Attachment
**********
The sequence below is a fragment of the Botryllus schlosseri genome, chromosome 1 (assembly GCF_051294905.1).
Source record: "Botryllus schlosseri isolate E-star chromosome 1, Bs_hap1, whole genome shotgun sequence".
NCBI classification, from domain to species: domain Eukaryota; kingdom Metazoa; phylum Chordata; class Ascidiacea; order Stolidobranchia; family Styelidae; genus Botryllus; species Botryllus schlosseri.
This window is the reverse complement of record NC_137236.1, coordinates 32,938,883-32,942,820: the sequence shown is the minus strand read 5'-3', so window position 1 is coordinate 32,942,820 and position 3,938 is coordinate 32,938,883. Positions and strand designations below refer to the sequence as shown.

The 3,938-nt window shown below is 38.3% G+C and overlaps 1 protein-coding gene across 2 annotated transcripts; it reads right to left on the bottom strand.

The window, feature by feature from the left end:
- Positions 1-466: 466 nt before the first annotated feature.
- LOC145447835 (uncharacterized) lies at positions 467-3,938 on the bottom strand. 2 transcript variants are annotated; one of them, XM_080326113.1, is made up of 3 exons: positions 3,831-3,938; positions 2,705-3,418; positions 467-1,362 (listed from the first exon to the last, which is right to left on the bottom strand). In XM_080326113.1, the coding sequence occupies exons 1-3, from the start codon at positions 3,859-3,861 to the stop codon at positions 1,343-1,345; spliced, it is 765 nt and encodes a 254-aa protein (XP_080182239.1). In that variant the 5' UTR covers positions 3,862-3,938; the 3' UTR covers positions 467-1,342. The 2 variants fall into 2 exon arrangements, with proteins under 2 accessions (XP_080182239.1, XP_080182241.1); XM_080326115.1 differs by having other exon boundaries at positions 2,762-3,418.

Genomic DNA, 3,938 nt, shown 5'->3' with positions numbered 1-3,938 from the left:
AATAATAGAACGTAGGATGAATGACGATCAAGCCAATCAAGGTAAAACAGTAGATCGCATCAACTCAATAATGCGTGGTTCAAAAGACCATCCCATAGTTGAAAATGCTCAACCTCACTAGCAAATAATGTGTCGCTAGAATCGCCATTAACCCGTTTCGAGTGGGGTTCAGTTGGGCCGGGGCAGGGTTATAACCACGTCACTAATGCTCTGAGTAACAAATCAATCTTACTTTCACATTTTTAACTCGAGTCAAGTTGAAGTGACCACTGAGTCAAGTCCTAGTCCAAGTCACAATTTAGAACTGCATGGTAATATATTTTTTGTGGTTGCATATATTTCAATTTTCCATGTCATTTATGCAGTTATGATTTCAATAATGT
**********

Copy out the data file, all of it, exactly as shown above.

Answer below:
The sequence below is a fragment of the Botryllus schlosseri genome, chromosome 1 (assembly GCF_051294905.1).
Source record: "Botryllus schlosseri isolate E-star chromosome 1, Bs_hap1, whole genome shotgun sequence".
NCBI classification, from domain to species: domain Eukaryota; kingdom Metazoa; phylum Chordata; class Ascidiacea; order Stolidobranchia; family Styelidae; genus Botryllus; species Botryllus schlosseri.
This window is the reverse complement of record NC_137236.1, coordinates 32,938,883-32,942,820: the sequence shown is the minus strand read 5'-3', so window position 1 is coordinate 32,942,820 and position 3,938 is coordinate 32,938,883. Positions and strand designations below refer to the sequence as shown.

The 3,938-nt window shown below is 38.3% G+C and overlaps 1 protein-coding gene across 2 annotated transcripts; it reads right to left on the bottom strand.

The window, feature by feature from the left end:
- Positions 1-466: 466 nt before the first annotated feature.
- LOC145447835 (uncharacterized) lies at positions 467-3,938 on the bottom strand. 2 transcript variants are annotated; one of them, XM_080326113.1, is made up of 3 exons: positions 3,831-3,938; positions 2,705-3,418; positions 467-1,362 (listed from the first exon to the last, which is right to left on the bottom strand). In XM_080326113.1, the coding sequence occupies exons 1-3, from the start codon at positions 3,859-3,861 to the stop codon at positions 1,343-1,345; spliced, it is 765 nt and encodes a 254-aa protein (XP_080182239.1). In that variant the 5' UTR covers positions 3,862-3,938; the 3' UTR covers positions 467-1,342. The 2 variants fall into 2 exon arrangements, with proteins under 2 accessions (XP_080182239.1, XP_080182241.1); XM_080326115.1 differs by having other exon boundaries at positions 2,762-3,418.

Genomic DNA, 3,938 nt, shown 5'->3' with positions numbered 1-3,938 from the left:
AATAATAGAACGTAGGATGAATGACGATCAAGCCAATCAAGGTAAAACAGTAGATCGCATCAACTCAATAATGCGTGGTTCAAAAGACCATCCCATAGTTGAAAATGCTCAACCTCACTAGCAAATAATGTGTCGCTAGAATCGCCATTAACCCGTTTCGAGTGGGGTTCAGTTGGGCCGGGGCAGGGTTATAACCACGTCACTAATGCTCTGAGTAACAAATCAATCTTACTTTCACATTTTTAACTCGAGTCAAGTTGAAGTGACCACTGAGTCAAGTCCTAGTCCAAGTCACAATTTAGAACTGCATGGTAATATATTTTTTGTGGTTGCATATATTTCAATTTTCCATGTCATTTATGCAGTTATGATTTCAATAATGT